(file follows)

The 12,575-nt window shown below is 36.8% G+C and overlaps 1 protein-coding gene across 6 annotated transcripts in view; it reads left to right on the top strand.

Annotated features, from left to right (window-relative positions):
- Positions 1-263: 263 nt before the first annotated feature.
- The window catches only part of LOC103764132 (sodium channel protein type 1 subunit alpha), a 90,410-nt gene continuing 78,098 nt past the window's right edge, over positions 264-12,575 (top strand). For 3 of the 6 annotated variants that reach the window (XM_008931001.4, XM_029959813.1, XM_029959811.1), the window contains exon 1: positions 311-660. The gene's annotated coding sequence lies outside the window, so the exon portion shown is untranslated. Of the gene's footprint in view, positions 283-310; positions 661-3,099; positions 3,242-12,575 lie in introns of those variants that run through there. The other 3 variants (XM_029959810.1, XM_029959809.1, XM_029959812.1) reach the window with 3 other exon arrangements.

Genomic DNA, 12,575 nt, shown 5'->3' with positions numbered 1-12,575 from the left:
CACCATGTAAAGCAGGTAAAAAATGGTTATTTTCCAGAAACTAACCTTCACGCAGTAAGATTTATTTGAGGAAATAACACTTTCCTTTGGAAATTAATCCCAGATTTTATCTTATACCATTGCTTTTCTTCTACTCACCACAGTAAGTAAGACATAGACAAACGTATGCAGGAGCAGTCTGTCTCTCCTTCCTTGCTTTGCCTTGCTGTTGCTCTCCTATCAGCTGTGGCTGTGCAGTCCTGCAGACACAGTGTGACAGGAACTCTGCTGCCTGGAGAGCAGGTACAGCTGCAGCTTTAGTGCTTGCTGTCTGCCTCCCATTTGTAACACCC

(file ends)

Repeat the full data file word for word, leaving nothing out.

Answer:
The 12,575-nt window shown below is 36.8% G+C and overlaps 1 protein-coding gene across 6 annotated transcripts in view; it reads left to right on the top strand.

Annotated features, from left to right (window-relative positions):
- Positions 1-263: 263 nt before the first annotated feature.
- The window catches only part of LOC103764132 (sodium channel protein type 1 subunit alpha), a 90,410-nt gene continuing 78,098 nt past the window's right edge, over positions 264-12,575 (top strand). For 3 of the 6 annotated variants that reach the window (XM_008931001.4, XM_029959813.1, XM_029959811.1), the window contains exon 1: positions 311-660. The gene's annotated coding sequence lies outside the window, so the exon portion shown is untranslated. Of the gene's footprint in view, positions 283-310; positions 661-3,099; positions 3,242-12,575 lie in introns of those variants that run through there. The other 3 variants (XM_029959810.1, XM_029959809.1, XM_029959812.1) reach the window with 3 other exon arrangements.

Genomic DNA, 12,575 nt, shown 5'->3' with positions numbered 1-12,575 from the left:
CACCATGTAAAGCAGGTAAAAAATGGTTATTTTCCAGAAACTAACCTTCACGCAGTAAGATTTATTTGAGGAAATAACACTTTCCTTTGGAAATTAATCCCAGATTTTATCTTATACCATTGCTTTTCTTCTACTCACCACAGTAAGTAAGACATAGACAAACGTATGCAGGAGCAGTCTGTCTCTCCTTCCTTGCTTTGCCTTGCTGTTGCTCTCCTATCAGCTGTGGCTGTGCAGTCCTGCAGACACAGTGTGACAGGAACTCTGCTGCCTGGAGAGCAGGTACAGCTGCAGCTTTAGTGCTTGCTGTCTGCCTCCCATTTGTAACACCC